• -p or -port: the port that the Orion server will listen on. Defaults to 8081.
  • -pwd or -password: path to a file containing a password. If provided, Orionode will enforce HTTP Basic Authentication with the password (the auth ‘User’ field is ignored -- Orionode only verifies the password). Use caution: if you don't provide a password file, no authentication is used (so anyone request can read and write your files!).
  • -w or -workspace: the target directory for reading and writing files. Will be created if it doesn't exist. Defaults to a subdirectory named .workspace in the repository folder.
  • -dev: starts the server in development mode. In this mode, some client-side code is not cached by the browser, to ease development.
  • -log: logs each request served to standard output.

Use Orionode to debug your node.js application

You can use Orionode to debug your node.js application. If you have exisiting node.js applications, make sure the code is under a subfolder in the -w option when you start Orionnode. This will give you easy access to your node.js apps from within Orionode. You can also create a new node.js application in your workspace.

  1. After Orionode starts, open the shell page and use help to see what commands are available.
  2. ‘cd’ to the folder where your application lives.
  3. Use ‘node debug yourApp.js givenPort’ to start your app in debug mode. You can start multiple apps in debug mode by repeating this step.
  4. In the return value of the ‘node debug’ command, you will see a “debugURL” string.
  5. Copy and paste the debug URL into a webkit browser (e.g., Chrome, Safari) and start debugging. The URL normally looks something like: http://yourOrionNodeServer:8900/debug?port=theGivenPort.

Security Concerns

No security is guaranteed or even implied. Always run Orionode with the -pwd flag to prevent unauthorized access to your files.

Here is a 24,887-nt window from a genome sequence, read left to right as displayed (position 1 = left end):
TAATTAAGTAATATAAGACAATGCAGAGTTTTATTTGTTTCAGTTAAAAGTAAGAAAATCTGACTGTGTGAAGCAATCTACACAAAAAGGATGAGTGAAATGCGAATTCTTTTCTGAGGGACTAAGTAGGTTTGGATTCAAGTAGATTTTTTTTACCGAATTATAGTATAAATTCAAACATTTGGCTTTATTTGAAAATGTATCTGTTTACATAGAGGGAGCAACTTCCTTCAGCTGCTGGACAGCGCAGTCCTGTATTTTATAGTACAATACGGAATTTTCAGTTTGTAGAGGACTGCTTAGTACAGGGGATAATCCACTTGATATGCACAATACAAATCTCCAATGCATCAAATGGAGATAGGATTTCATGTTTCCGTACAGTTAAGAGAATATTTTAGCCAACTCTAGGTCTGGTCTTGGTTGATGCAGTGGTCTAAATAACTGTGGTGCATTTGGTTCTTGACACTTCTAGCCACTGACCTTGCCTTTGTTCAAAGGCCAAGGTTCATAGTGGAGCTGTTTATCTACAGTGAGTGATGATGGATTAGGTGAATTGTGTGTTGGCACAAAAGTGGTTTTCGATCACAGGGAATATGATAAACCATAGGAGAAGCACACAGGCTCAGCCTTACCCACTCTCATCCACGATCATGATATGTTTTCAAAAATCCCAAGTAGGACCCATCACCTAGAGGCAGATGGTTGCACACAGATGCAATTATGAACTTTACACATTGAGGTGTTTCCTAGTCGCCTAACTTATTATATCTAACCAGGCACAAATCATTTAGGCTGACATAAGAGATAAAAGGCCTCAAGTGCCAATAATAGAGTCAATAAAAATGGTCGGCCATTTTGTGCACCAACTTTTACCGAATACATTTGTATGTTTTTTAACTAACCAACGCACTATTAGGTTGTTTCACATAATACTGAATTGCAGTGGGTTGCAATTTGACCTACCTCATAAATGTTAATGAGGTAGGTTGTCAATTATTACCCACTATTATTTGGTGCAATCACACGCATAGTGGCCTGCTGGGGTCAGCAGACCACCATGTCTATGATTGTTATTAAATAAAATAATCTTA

Concatenation + Minification

By default the pages served up by Orionode are not concatenated or minified, so they will load rather slowly. You can mitigate this by running the client-side build. To do this, just run build.js, found in the build directory:

orionode $ node ./build/build.js
-------------------------------------------------------
[lots of output]
orionode $

Clear your browser cache. The next time you load Orionode, it should be much faster.

Other ways of using Orionode

You can use Orionode as a file server, to access your local files from Orionhub.org (or any other Orion installation). All you need is Orionode and a publicly-accessible URL pointing to your local Orionode server.

  1. Visit this page on your Orionode server (the hostname will differ from this example) and copy its URL: http://yourOrionNodeServer:8081/plugins/fileClientPlugin.html
  2. Log in to Orionhub.
  3. Click the user menu in the top right-hand corner of the page, then click Settings.
  4. Select the Plugins category, click Install, paste in the URL, click Submit.
  5. Return to the Navigator page. Your Orionode files should appear as a new filesystem in the left-hand sidebar.